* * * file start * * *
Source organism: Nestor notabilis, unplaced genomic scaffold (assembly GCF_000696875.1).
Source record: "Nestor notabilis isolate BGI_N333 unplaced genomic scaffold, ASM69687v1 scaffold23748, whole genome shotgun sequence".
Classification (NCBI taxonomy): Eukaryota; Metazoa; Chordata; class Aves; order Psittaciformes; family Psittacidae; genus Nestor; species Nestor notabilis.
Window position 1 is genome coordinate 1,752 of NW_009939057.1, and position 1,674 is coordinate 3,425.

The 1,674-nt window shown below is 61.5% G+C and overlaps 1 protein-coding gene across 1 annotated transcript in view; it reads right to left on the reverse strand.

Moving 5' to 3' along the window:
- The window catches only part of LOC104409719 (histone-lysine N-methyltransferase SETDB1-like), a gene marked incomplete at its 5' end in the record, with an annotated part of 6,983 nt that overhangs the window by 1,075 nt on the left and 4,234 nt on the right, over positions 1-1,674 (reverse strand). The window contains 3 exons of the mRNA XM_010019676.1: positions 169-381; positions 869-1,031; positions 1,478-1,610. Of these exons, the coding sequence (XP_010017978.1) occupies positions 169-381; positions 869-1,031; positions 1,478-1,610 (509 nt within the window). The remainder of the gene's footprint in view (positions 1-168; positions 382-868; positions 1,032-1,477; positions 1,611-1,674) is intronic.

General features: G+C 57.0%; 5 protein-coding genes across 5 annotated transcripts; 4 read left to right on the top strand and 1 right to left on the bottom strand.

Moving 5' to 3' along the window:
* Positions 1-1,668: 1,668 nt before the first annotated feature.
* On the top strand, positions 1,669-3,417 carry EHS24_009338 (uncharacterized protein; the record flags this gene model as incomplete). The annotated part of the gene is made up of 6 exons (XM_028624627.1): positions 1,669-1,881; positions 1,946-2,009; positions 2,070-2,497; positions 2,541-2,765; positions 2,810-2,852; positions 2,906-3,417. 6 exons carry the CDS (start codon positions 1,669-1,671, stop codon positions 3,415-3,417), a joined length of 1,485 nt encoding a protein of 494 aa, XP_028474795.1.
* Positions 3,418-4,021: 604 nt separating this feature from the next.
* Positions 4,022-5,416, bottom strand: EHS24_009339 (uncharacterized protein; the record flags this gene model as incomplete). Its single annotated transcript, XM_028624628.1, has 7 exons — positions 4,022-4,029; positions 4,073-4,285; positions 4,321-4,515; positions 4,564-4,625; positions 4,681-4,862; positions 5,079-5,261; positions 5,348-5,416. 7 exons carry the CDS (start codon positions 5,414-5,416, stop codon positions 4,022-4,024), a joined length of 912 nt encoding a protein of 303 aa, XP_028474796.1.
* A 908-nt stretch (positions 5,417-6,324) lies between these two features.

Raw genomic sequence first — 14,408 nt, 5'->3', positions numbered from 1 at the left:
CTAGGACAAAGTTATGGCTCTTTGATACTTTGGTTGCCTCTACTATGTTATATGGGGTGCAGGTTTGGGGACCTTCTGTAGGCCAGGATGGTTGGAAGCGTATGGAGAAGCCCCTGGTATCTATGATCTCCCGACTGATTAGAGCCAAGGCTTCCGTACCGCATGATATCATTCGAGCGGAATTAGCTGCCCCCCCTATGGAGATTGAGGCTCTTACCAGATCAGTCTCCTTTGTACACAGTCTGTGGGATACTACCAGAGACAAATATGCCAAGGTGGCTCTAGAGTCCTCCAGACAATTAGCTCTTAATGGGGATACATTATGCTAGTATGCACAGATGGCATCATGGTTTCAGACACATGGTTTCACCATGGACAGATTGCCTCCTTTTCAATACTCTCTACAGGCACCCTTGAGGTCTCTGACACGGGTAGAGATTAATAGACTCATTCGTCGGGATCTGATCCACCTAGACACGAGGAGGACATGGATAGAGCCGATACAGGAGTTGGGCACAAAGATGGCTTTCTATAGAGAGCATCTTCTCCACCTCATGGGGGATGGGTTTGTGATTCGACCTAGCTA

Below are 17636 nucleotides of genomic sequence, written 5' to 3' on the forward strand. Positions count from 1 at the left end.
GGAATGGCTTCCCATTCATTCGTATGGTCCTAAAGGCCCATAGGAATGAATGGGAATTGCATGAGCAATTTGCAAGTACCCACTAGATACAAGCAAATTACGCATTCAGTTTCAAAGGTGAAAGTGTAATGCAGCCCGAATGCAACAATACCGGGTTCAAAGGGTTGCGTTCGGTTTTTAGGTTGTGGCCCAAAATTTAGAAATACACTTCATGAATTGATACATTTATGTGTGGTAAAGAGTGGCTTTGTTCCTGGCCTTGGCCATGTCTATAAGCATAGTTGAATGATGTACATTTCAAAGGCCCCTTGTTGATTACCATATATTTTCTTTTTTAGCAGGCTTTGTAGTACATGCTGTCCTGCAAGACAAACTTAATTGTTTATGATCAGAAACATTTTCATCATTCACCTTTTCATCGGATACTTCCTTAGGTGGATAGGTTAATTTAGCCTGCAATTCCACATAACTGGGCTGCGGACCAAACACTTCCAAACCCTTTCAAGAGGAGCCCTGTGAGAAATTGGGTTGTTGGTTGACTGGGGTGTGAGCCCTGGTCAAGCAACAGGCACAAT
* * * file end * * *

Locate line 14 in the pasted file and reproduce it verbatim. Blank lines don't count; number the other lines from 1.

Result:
* A 908-nt stretch (positions 5,417-6,324) lies between these two features.